The law on cohabitation deals with the obligations and rights of two people who live together as a couple, but who are not in a civil partnership or marriage.
The law now gives same-sex cohabiting couples and mixed-sex cohabiting couples the same protections and obligations. These include:
- being recognised as your partner’s nearest relative, for example, under the Adults with Incapacity (Scotland) Act 2000, the Mental Health (Care and Treatment) (Scotland) Act 2003, and the Criminal Justice (Scotland) Act 2003.
- being able to take over the tenancy of your partner’s rented house if they die and you were living there.
- being able to claim compensation from the Criminal Injuries Compensation Scheme for the death of one’s partner in a criminal act, and the right under the Damages (Scotland) Act 2011, to claim damages from a person causing the death of one’s partner in a wrongful act.
- protection from domestic abuse, under the amended Matrimonial Homes (Family Protection) (Scotland) Act 1981 and the Protection from Abuse (Scotland) Act 2001.
- a foreign cohabiting partner of a UK citizen can usually get permission to reside with their partner in the UK, but only after they have already cohabited as a couple for two years.
- if an employer gives fringe benefits to a mixed-sex cohabiting partner of an employee, the employer must give the same benefits to a same-sex cohabiting partner of an employee, under the Equality Act 2010
- for means-tested state benefits (income support, job seekers allowance, tax credit, housing benefit, council tax benefit, etc), both partners’ incomes are taken into account in calculating the benefit. Before December 5th 2005, cohabiting same-sex couples were treated for these benefit purposes as two single people; now they are treated as a couple, and this means that some people’s benefits have gone down.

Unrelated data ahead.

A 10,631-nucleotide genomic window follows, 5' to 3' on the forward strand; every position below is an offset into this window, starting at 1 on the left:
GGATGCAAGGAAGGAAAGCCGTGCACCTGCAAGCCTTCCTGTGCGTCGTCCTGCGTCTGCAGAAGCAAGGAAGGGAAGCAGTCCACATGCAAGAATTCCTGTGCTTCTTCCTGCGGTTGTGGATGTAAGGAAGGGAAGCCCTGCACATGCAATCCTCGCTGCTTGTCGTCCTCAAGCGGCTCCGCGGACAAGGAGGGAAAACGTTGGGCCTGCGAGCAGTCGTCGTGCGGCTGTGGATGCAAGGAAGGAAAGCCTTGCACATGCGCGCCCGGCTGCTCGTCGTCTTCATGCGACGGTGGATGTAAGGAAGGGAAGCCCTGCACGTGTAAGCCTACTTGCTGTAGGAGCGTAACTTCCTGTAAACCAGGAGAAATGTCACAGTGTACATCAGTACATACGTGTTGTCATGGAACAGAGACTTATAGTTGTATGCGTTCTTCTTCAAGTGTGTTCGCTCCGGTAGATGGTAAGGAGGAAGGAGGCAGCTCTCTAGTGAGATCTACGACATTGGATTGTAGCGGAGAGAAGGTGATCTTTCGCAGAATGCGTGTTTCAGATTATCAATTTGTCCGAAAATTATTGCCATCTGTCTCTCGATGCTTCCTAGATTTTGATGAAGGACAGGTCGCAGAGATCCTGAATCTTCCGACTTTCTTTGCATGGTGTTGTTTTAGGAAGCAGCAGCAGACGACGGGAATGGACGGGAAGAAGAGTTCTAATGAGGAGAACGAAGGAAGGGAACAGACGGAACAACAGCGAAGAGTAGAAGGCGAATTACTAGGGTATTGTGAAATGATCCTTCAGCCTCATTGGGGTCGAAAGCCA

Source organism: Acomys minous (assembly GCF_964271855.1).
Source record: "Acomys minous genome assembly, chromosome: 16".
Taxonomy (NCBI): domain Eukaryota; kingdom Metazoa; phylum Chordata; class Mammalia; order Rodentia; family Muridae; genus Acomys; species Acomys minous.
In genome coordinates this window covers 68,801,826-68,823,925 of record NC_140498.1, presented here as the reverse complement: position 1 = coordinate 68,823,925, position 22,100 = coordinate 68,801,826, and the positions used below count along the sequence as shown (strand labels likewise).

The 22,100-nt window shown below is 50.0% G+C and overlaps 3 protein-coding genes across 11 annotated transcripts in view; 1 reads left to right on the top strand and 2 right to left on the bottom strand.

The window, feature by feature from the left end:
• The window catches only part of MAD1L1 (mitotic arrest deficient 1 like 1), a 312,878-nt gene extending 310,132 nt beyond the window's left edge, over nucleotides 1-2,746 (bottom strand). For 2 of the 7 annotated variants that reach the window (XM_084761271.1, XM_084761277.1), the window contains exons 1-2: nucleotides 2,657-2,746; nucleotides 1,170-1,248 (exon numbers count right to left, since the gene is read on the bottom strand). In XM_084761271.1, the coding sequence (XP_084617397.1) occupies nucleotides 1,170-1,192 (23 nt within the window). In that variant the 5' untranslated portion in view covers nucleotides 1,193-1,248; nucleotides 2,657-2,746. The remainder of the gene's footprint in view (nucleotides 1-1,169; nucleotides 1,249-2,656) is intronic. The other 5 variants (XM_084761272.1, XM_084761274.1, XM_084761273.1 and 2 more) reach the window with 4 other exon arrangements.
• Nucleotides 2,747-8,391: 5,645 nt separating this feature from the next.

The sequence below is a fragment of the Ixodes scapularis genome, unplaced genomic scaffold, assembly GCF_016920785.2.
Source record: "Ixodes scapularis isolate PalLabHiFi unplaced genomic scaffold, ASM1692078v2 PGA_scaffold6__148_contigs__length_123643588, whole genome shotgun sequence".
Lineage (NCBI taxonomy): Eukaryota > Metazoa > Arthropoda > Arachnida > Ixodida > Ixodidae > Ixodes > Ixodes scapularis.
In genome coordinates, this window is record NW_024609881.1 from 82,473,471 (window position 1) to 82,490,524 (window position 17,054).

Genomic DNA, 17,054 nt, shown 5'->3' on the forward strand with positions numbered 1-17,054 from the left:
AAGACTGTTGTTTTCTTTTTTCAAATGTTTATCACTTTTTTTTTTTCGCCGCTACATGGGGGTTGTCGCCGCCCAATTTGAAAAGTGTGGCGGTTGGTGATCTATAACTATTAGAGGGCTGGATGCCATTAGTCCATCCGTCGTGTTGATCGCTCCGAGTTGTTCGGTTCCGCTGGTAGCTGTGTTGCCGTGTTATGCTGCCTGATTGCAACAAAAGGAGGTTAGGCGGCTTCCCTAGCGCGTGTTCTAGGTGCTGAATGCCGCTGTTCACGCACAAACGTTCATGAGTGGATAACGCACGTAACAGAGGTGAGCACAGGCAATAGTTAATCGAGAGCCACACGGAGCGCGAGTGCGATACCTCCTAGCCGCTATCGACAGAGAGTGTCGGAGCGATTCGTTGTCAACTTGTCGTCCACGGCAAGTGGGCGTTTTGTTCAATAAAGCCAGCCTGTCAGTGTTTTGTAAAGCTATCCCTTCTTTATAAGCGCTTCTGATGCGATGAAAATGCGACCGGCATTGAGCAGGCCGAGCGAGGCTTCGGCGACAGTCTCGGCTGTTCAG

- under the Family Law (Scotland) Act 2006, a cohabiting partner can apply to court to inherit a portion of their partner’s property, if their partner dies without a will. The application must be made within 6 months of the partner’s death.
- under the same act, if a cohabiting couple split up, it is possible to apply to court for an order for financial provision from the ex-partner. The rules for this are much weaker than the 50:50 split of property that applies on dissolution of a civil partnership or on divorce – an ex cohabiting partner can only claim compensation for financial disadvantage caused by the cohabitation, and for the future financial costs of looking after a child who is the child of both cohabitants. The application must be made within one year of the split.
- under the Human Fertilisation and Embryology Act 2008, a cohabiting partner can be named as the other parent of a child conceived by fertility treatment at a licensed fertility clinic. Under the same Act, a cohabiting couple in “an enduring family relationship” can use a parental order to become the parents of a child born through a surrogacy arrangement.
- under the Adoption and Children (Scotland) Act 2007 a cohabiting couple who are in “an enduring family relationship” can apply to jointly adopt a child, and one partner can apply to adopt their partner’s child.
Taken together, these legal rules are rather weaker than the protections and obligations the law gives civil partners and married couples.
There is information about the rules which currently apply when a foreign same-sex or mixed-sex cohabiting partner of a UK citizen wants to live with their partner in this country, on the UK Border Agency website. It should be noted that these fairly strict rules do not apply to citizens of the European Economic Area (the EU plus Norway, Iceland and Lichtenstein) or to citizens of Switzerland, all of whom have a much broader right to live and work in the UK.